Endgame (Fawkes and Baxter #3), by Daniel Cole

Seven stars

Daniel Cole brings his Ragdoll trilogy to an end with this novel, saving what he feels could be the best for last. While William ‘Wolf’ Fawkes evades capture by those he used to call colleagues, he is drawn to visit the home of someone close to him. The recent death of Finlay Shaw by suicide is troubling for many, none more than his wife, Maggie. That being said a curious Wolf refuses to believe that it was by Shaw’s own doing that he ended up with a gunshot to the head. While Wolf is hauled in to answer for his crimes, he is able to negotiate some reprieve as he looks into the case. When Wolf comes face to face with his former partner, Emily Baxter, it’s oil and water, leaving Wolf to try mending fences as best he can. The deeper the investigation goes, the more Wolf is sure he is on the right track. With a powerful new Police Commissioner calling the shots, Wolf becomes a target of a cover-up no one saw in the making. With certain chapters telling a detailed backstory of how Finlay and Maggie met and grew closer, the reader can see the pieces of the puzzle coming together before their eyes. Someone is pulling the strings and willing to silence anyone who may spill the beans. It’s a hunt for power in an endgame that is sure to spill a great deal of blood. Cole does well bringing things together, though leaves some key threads to dangle for what he references in his author’s note will be a fourth explosive novel. Recommended to those who enjoyed the series and want some closure.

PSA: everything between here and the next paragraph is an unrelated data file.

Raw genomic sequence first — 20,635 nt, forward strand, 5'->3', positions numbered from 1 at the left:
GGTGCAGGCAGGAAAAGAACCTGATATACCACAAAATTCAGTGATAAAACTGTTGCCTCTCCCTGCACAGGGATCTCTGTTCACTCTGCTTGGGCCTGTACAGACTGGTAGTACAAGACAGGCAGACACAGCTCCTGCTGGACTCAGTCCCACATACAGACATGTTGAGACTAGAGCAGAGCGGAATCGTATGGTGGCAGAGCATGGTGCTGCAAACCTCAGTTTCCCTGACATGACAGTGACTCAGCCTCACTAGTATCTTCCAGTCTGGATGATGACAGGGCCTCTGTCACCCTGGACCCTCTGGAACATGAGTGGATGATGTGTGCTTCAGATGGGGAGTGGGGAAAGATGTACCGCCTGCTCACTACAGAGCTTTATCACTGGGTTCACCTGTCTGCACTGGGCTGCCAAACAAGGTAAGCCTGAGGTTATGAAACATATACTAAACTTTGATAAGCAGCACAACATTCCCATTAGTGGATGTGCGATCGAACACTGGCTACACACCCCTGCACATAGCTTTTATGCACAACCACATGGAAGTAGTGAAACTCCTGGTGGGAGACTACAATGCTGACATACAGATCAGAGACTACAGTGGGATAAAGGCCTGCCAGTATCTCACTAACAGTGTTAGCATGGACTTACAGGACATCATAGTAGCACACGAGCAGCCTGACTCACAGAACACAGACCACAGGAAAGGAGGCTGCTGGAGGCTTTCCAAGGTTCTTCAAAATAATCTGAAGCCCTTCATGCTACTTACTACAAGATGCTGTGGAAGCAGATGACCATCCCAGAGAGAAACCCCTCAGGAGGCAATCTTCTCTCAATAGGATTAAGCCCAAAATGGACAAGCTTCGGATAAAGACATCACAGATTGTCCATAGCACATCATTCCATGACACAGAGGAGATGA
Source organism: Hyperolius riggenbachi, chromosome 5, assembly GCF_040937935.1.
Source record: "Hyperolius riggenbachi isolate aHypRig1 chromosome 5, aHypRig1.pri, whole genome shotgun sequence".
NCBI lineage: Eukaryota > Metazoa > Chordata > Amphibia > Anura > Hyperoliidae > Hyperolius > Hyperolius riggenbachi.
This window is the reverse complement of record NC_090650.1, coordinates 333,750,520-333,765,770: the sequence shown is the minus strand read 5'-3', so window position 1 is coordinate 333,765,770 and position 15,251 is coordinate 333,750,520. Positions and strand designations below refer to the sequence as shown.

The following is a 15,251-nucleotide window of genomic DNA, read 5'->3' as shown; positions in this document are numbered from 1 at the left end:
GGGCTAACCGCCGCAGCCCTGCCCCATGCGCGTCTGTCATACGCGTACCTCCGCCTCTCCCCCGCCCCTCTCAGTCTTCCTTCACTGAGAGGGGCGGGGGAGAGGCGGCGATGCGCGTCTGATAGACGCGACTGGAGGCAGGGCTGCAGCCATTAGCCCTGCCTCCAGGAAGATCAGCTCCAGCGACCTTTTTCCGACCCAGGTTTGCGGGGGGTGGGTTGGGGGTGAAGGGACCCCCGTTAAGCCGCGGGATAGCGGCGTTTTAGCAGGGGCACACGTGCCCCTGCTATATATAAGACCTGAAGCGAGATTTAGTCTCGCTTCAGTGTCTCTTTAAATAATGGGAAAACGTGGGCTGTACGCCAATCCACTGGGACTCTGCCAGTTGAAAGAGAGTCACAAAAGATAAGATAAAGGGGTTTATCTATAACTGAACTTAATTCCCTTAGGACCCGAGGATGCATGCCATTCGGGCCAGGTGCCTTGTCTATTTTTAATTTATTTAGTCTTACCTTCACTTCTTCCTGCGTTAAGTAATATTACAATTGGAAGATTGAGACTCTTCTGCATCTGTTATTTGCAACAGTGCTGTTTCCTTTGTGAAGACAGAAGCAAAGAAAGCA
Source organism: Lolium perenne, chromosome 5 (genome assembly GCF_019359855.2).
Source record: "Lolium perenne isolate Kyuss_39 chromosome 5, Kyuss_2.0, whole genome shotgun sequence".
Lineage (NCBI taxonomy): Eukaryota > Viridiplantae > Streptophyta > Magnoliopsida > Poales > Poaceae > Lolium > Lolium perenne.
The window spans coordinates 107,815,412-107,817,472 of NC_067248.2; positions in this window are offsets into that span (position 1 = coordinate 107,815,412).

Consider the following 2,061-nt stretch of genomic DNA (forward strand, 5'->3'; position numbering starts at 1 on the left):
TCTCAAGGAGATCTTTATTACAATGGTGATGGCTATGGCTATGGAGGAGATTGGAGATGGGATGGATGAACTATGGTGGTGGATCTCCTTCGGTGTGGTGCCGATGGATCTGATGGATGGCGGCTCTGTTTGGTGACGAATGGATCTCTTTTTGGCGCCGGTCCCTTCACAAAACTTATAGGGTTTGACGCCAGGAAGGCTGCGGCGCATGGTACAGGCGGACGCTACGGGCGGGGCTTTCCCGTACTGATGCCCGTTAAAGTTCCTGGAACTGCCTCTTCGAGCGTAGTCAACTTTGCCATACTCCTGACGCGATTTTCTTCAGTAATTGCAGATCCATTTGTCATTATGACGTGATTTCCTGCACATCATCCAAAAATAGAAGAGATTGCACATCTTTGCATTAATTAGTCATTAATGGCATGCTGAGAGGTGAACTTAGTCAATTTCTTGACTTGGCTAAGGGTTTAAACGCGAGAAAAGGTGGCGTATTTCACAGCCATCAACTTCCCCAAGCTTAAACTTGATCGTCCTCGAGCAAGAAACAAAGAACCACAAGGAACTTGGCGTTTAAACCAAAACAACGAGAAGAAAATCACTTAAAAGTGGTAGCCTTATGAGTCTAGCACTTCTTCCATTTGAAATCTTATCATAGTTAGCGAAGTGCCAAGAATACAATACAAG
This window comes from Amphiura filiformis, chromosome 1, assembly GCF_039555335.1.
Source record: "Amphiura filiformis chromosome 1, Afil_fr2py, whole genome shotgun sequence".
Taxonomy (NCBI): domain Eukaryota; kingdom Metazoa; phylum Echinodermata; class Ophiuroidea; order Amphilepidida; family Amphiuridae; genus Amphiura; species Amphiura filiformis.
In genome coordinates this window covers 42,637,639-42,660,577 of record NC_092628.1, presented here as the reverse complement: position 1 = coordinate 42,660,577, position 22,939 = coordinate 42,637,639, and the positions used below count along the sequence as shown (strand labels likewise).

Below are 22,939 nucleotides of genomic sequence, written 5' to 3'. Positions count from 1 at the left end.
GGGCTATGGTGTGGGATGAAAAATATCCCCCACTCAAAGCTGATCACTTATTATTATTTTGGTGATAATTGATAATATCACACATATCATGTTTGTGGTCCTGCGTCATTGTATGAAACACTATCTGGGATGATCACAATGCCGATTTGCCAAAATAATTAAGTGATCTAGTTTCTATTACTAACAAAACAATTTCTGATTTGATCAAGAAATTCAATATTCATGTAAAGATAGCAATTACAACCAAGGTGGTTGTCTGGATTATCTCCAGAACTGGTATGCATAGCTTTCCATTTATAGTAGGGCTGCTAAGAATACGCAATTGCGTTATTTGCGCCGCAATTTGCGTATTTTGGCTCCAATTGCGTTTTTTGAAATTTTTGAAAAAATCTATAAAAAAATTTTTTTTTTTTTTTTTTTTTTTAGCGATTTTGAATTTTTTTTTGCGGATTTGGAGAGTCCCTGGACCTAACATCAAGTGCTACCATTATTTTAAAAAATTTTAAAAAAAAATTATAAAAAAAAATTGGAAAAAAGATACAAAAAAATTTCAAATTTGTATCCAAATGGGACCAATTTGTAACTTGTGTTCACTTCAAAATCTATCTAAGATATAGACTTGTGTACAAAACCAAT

I remember listening to the first two novels in the series and enjoying them to varying degrees. The themes that come up and the way Cole discusses them was always of interest to me. I felt less connected in this final piece, which is sad, as it seeks to collect the questions and provide needed answers. William Fawkes and Emily Baxter remain central characters, though their roles in this investigation have them working apart rather than in tandem. Their characters continue to advance and are pushed together in the middle of the novel, which turns out to loosely work in their favour, though creates a little drama for the reader to discover. Other characters make strong appearances throughout, including segments of a backstory with Finlay and Maggie, as well as a few other key players who reemerge in the present tale. Cole does well to develop these characters, weaving them into key plot lines and keeping the reader guessing. The overall story was decent and developed nicely, but it did not pack the punch I was hoping to get as I started the book. I wanted something sinister, that would blow my mind, but was instead given something that slowly emerged and offered some finality. Cole’s hinting at a new book that keeps some of the characters active has me curious, though he mentions new angles to the same cast, so perhaps the focus will shift to new eyes and dramatic situations. We shall see in the months to come!

Kudos, Mr. Cole, for a strong story, even if it was not my favourite. I have a great appreciation for your work and hope to feel more attached to your next publication.

A Book for All Seasons, a different sort of Book Challenge: https://www.goodreads.com/group/show/248185-a-book-for-all-seasons